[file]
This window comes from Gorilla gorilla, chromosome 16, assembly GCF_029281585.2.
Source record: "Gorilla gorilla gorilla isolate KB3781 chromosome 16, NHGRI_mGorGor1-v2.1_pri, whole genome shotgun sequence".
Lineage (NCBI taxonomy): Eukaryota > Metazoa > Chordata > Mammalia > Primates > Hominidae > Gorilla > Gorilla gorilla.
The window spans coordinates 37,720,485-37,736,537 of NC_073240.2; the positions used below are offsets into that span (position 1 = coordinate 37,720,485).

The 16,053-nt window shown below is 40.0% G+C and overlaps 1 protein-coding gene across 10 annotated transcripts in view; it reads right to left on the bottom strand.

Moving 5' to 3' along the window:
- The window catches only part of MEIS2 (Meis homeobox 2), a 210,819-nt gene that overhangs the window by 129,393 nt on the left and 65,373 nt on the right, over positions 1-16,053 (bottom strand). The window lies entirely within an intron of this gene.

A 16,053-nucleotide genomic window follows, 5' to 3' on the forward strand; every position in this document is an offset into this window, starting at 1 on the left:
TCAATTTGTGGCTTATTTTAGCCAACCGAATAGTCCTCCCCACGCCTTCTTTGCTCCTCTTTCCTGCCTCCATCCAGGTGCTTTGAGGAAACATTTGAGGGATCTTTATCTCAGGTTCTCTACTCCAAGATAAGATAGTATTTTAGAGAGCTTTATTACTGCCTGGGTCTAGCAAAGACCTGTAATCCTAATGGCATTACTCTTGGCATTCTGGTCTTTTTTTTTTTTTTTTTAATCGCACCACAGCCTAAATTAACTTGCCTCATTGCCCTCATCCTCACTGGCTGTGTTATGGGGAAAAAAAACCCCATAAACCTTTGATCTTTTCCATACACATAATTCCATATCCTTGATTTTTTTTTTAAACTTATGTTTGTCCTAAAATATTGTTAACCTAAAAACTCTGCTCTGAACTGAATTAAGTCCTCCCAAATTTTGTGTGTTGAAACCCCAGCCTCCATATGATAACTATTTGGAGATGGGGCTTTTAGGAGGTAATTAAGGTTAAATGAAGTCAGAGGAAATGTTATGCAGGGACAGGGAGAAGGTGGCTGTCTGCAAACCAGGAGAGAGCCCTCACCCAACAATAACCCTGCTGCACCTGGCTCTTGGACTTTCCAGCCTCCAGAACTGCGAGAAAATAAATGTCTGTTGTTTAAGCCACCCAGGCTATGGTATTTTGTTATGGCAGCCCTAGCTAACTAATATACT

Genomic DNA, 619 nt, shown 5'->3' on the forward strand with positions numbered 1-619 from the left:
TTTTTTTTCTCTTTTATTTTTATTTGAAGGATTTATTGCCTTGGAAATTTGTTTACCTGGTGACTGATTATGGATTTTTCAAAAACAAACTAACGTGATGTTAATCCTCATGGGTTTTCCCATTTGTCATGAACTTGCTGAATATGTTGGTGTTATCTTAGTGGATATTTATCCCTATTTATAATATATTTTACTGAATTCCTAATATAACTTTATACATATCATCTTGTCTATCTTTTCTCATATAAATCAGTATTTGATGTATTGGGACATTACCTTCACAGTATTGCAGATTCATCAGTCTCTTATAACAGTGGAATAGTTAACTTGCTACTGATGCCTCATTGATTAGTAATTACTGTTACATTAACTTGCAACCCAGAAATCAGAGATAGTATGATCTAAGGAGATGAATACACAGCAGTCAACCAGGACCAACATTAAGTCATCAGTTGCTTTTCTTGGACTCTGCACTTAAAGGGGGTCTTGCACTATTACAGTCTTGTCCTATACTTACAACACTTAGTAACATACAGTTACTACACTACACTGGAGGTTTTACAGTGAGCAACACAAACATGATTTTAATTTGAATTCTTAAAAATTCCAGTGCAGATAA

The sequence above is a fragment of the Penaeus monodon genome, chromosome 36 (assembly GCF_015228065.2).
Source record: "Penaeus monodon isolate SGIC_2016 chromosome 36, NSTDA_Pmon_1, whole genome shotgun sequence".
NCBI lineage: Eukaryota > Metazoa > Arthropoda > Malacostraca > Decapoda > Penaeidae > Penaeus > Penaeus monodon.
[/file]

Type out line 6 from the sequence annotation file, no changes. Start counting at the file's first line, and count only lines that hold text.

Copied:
Moving 5' to 3' along the window: